A man hops off a train by the small town where he claims he was before. His presence allows to bring out the inner feelings and beliefs of the inhabitants. A man who has hidden through all ... See full summary »
In 1668 Polish colonel Michael Wolodyjowski, who recently retired to a monastery, is recalled to active duty and takes charge of Poland's eastern frontier defenses against invading Tatar hordes and Ottoman armies.
In the early 1810s, Poles, part of Russia's client state of Lithuania, think independence will come if they join forces with Napoleon when he invades Russia. This unity of purpose, in one ... See full summary »
[CONTAINS SPOILERS] A sequel to "Vabank" (1981), introduces the same characters entangled in a duel between a former safecracker and a crooked bank manager. Imprisoned ex-banker Kramer ... See full summary »
Kazimierz Pawlak, Wladyslaw Kargul and their granddaughter Ania are coming to America, to meet Kazimierz's brother John. When they come, they hear that John is dead. Advocate tells him ... See full summary »
Duchyll Martin Smith
During the 1655 war between Protestant Sweden and Catholic Polish-Lithuanian Commonwealth some Polish-Lithuanian nobles side with Swedish king Charles X Gustav while others side with the Polish king Jan Kazimierz.
Franz Maurer, a compromised cop, former officer of the criminal department of the Warsaw's police, is released from prison where he was doing time for his brutality and murders. He is ... See full summary »
This is a very funny film. It stars the great Stanislaw Tym - the only professional actor in an otherwise non-professional cast - as a chancer who cons his way on board a pleasure-boat on a river cruise, and he becomes the ship's entertainments officer. The cruise is used as a vehicle for a satire of communist Poland that manages to be cutting but warm at the same time. The absurdities of life in Poland at the time are wonderfully caught. But much of the humour is also more universal - trivial conversations where people have nothing to say but keep talking anyway, pretentious discourses about poetry and cinema leading to complete misunderstanding, the ridiculousness of spending one's time on "holiday" when the time spent supposedly enjoying oneself starts to resemble the boredom of working life, and so on. Non-Poles like me will miss out on the clever word-play in the script, unless you have a Polish speaker on hand to translate for you (as I did - thank you, MT!). But if you just watch it in translation without such help, it's still very funny anyway. The non-professionals are used wonderfully well - imagine Ken Loach or Pasolini making a really silly, but still pointed, comedy. There are some nice visual homages to Fellini and Tati too - another part of the universal appeal is that I think the film is in places like a Polish Monsieur Hulot's holiday. It is a piece of work that is perfect in its own way, and it's easy to see why it is so beloved in its country of origin. But it is also greatly appealing to foreigners, not least because it shows you very nicely what the essence of Polish humour is.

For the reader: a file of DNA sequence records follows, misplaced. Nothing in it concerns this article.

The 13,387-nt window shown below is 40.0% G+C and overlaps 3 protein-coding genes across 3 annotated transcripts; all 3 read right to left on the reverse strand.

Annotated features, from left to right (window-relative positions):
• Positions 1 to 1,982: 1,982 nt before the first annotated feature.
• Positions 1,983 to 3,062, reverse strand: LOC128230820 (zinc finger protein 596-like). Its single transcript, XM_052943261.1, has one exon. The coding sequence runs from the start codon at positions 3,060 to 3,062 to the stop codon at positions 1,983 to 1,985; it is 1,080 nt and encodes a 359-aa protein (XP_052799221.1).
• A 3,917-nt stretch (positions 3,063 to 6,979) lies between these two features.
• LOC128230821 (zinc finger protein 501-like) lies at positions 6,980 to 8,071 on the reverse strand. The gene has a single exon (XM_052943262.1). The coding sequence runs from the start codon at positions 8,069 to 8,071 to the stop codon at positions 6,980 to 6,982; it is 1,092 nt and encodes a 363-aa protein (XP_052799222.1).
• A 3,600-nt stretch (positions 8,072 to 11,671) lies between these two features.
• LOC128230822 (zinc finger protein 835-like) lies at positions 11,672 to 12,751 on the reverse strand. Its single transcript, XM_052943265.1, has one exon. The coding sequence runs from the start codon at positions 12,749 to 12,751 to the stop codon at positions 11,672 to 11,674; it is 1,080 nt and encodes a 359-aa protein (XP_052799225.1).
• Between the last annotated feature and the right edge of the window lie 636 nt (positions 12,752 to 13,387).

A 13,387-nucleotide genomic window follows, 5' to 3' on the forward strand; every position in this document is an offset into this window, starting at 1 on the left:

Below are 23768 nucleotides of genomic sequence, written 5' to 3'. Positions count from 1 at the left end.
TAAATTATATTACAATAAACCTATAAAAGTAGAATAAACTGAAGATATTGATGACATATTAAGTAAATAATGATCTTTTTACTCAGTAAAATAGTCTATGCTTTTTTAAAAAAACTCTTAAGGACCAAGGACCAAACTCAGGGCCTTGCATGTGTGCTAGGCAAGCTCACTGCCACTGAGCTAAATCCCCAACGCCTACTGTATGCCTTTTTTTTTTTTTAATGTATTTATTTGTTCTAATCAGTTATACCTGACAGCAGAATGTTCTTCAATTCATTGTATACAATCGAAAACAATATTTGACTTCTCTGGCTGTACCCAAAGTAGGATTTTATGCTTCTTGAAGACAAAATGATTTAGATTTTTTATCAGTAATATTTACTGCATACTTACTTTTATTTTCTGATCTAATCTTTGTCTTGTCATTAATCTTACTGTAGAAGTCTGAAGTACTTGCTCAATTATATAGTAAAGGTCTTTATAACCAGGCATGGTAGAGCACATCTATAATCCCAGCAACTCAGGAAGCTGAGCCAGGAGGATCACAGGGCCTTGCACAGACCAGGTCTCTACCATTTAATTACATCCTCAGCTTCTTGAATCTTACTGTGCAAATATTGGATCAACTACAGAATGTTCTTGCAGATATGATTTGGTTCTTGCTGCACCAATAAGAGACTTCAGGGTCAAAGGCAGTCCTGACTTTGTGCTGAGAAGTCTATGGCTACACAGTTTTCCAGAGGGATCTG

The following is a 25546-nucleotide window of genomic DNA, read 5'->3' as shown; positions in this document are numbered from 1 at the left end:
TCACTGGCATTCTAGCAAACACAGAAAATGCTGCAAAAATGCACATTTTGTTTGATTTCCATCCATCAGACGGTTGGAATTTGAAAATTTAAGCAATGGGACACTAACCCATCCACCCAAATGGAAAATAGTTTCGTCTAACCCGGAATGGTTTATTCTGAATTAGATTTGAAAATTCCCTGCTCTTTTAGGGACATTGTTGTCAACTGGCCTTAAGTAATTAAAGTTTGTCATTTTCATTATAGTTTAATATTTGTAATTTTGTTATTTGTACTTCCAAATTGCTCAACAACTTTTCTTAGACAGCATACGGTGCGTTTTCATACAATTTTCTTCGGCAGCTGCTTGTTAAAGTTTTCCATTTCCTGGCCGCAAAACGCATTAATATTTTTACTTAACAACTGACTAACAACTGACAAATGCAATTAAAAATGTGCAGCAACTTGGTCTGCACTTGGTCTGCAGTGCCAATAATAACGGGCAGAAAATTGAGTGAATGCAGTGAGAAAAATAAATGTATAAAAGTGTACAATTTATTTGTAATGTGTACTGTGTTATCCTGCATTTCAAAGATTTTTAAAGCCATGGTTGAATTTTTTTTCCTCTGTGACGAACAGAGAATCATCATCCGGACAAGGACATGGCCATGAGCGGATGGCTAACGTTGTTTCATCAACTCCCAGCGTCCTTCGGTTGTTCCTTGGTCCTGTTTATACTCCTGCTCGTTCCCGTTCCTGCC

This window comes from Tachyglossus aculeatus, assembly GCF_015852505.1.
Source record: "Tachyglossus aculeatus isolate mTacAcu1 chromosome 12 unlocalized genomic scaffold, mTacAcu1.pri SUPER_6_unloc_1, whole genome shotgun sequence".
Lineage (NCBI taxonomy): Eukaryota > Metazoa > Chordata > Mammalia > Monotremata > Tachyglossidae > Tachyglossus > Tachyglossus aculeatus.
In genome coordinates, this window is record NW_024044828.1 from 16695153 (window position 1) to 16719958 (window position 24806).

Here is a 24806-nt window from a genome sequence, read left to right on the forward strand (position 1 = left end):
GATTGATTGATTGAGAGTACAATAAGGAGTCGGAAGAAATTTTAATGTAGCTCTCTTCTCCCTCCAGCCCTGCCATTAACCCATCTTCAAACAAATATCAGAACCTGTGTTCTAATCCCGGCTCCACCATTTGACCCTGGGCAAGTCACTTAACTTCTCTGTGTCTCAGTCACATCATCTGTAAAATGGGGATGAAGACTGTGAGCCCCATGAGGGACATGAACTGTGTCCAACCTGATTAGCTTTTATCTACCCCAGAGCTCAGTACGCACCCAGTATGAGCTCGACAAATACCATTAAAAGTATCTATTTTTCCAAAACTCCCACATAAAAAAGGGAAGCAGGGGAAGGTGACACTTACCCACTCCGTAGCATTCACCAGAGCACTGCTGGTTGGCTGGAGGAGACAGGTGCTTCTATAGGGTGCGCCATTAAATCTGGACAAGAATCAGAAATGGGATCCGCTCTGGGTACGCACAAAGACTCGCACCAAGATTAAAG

Although it is ostensibly a weird connection, it would be worthwhile to watch this in conjunction with Richard Lester's "Juggernaut", which is apparently a disaster movie about bombs on board a British liner, but is in fact a satire that uses the background of a cruise to make some pointed observations about contemporary society, in this case Britain in the mid-1970s. And Lester's film has some wonderful moments from Roy Kinnear as the ship's increasingly desperate entertainments officer, the spiritual cousin of Tym's phony art and culture secretary. It makes one realise just how great a metaphor for the human condition a cruise is: every one of us is trapped in a delimited space with a bunch of generally well-meaning idiots. This for me is at the root of Rejs's appeal for anyone at all, whether they are Polish or not.
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